Reid Anderson deserves his own paragraph, since he’s really the lifeforce of the Bad Plus sound. Last night’s set was thankfully littered with Anderson numbers including, early on, You Are and You and I Are a Comfort Zone back-to-back. Quite simply, Anderson is the most creative, refreshing, SICKest composer I know. It’s almost as if, with each new song written, he is inventing not just new compositions but new ways of listening to and thinking about music itself.

Listening to a song like You and I Are A Comfort Zone is a meta-experience, the lyrical beauty, the twisting “point T to point C” voyage each movement makes, the interaction between the complex and the simplistic, and most importantly. the way three quite different musicians can roam freely and yet remain one unit.

Yes, it’s all there in Reid’s music. All this from a guy wearing a pair of jeans, T-shirt and Converse All-Stars on the same stage that [insert jazz legend here] once graced. The path from those guys to these guys is a curvy one, but it’s direct.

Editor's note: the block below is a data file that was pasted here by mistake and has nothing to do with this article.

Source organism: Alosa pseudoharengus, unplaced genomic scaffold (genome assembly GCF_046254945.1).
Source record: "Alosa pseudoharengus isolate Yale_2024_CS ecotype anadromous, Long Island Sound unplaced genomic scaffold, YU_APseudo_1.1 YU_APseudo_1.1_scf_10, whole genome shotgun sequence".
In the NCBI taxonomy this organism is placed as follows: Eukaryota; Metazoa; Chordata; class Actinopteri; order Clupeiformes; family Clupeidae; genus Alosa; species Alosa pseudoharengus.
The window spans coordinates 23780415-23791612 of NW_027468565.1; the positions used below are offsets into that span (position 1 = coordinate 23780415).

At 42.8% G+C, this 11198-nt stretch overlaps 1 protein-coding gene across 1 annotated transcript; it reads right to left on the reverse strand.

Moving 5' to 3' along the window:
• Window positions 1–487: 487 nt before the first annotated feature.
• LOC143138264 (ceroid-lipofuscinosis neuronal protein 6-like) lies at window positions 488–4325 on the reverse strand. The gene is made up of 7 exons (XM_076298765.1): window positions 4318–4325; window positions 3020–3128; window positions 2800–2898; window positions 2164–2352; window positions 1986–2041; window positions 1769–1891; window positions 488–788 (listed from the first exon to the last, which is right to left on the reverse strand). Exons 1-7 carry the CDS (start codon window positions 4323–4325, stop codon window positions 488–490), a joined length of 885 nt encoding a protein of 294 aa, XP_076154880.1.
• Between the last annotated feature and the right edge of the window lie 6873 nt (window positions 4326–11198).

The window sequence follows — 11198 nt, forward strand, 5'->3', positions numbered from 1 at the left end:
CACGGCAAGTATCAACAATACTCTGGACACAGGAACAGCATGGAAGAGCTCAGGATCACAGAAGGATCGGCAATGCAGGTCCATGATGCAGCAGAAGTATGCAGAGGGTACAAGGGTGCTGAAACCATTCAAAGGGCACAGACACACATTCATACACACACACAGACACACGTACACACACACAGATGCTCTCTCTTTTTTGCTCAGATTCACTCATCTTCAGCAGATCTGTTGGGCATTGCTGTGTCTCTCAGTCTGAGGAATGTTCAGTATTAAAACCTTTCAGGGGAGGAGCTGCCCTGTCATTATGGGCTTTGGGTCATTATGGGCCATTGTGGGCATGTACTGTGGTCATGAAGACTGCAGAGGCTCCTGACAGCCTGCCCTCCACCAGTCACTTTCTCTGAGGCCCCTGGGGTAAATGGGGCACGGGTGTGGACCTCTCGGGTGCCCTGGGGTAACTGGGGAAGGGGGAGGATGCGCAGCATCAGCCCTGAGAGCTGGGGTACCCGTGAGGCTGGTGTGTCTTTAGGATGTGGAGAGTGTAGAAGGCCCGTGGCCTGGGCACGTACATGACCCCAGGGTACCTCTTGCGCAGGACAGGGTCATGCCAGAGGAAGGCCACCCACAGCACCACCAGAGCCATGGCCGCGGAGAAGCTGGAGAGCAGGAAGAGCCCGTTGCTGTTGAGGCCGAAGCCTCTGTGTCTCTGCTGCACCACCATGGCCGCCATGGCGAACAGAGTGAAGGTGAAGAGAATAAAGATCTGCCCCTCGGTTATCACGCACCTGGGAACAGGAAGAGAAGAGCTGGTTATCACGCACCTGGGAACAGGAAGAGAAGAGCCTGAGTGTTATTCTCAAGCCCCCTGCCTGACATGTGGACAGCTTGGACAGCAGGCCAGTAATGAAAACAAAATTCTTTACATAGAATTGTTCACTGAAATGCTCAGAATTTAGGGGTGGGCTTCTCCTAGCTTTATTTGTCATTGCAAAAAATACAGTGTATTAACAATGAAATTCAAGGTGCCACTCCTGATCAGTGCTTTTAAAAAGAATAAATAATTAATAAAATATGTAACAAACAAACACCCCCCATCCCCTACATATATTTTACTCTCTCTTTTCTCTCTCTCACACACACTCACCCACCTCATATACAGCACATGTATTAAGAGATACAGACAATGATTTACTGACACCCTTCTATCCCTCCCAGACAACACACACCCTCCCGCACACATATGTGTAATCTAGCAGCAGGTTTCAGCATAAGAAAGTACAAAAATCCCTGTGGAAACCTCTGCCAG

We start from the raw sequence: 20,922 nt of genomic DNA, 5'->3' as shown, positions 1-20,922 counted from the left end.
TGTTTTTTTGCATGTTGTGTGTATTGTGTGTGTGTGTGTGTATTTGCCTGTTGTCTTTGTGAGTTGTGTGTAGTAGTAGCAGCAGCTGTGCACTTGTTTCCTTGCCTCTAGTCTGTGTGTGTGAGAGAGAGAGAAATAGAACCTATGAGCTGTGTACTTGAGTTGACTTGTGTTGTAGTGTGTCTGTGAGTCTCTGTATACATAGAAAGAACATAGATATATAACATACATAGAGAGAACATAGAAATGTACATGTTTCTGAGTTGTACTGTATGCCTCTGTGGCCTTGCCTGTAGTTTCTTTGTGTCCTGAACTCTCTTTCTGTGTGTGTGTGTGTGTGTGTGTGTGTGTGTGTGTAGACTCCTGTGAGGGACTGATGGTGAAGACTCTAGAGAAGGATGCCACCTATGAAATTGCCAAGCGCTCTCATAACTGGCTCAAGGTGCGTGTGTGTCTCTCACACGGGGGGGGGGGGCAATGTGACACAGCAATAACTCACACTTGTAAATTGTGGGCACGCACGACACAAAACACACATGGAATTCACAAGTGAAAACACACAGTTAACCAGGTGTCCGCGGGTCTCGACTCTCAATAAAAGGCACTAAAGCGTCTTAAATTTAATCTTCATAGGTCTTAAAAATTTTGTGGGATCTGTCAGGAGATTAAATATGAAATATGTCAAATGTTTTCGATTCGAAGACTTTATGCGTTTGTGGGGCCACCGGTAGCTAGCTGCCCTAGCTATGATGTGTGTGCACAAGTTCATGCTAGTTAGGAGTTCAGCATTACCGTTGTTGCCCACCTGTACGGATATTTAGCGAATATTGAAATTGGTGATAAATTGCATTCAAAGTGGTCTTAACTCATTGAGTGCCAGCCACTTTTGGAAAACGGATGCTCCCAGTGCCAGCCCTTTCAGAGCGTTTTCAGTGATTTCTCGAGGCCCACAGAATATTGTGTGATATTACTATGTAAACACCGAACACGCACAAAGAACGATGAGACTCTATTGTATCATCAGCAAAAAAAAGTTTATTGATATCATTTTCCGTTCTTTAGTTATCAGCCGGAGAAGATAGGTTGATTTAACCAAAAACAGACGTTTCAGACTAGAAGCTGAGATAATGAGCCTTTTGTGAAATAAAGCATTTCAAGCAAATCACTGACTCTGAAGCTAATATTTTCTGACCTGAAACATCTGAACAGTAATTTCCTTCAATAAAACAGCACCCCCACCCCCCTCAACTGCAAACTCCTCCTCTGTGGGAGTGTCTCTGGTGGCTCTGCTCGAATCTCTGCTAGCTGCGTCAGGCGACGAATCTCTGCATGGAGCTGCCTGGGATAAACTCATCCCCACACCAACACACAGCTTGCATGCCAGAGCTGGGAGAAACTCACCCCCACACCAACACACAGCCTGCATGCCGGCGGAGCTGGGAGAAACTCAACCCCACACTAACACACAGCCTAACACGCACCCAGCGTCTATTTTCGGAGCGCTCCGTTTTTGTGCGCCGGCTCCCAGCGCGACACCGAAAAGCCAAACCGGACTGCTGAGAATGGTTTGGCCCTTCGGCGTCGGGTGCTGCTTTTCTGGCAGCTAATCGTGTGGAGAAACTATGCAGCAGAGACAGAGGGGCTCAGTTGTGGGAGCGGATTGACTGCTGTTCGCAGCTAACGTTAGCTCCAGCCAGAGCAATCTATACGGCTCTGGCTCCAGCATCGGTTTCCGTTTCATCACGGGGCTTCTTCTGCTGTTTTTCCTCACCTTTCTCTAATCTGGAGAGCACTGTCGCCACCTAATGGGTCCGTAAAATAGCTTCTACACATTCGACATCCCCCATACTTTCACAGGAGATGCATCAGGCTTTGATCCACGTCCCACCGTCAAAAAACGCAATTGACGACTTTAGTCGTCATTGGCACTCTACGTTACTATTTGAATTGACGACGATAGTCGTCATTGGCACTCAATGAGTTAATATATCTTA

In so many ways, the Bad Plus are the anti-jazz jazz band. Take everything you love about the genre and they are likely to embody it, and yet, take everything you hate about the same and they probably tack tangentially. Take their covers. Usually the guy on stage at the Vanguard calls these “standards,” and even when played to their utmost, they have all the newness of the Senior PGA. TBP doesn’t do standards, or more accurately, they are redefining what it means — not adding to the canon, but deconstructing, dissecting and otherwise destroying the whole concept. Sure, anyone can do Radiohead tunes (and there’s little I love more than a good Radiohead cover), but who does the Bee Gees with the sincerity and honesty and literary-mindedness that these guys do?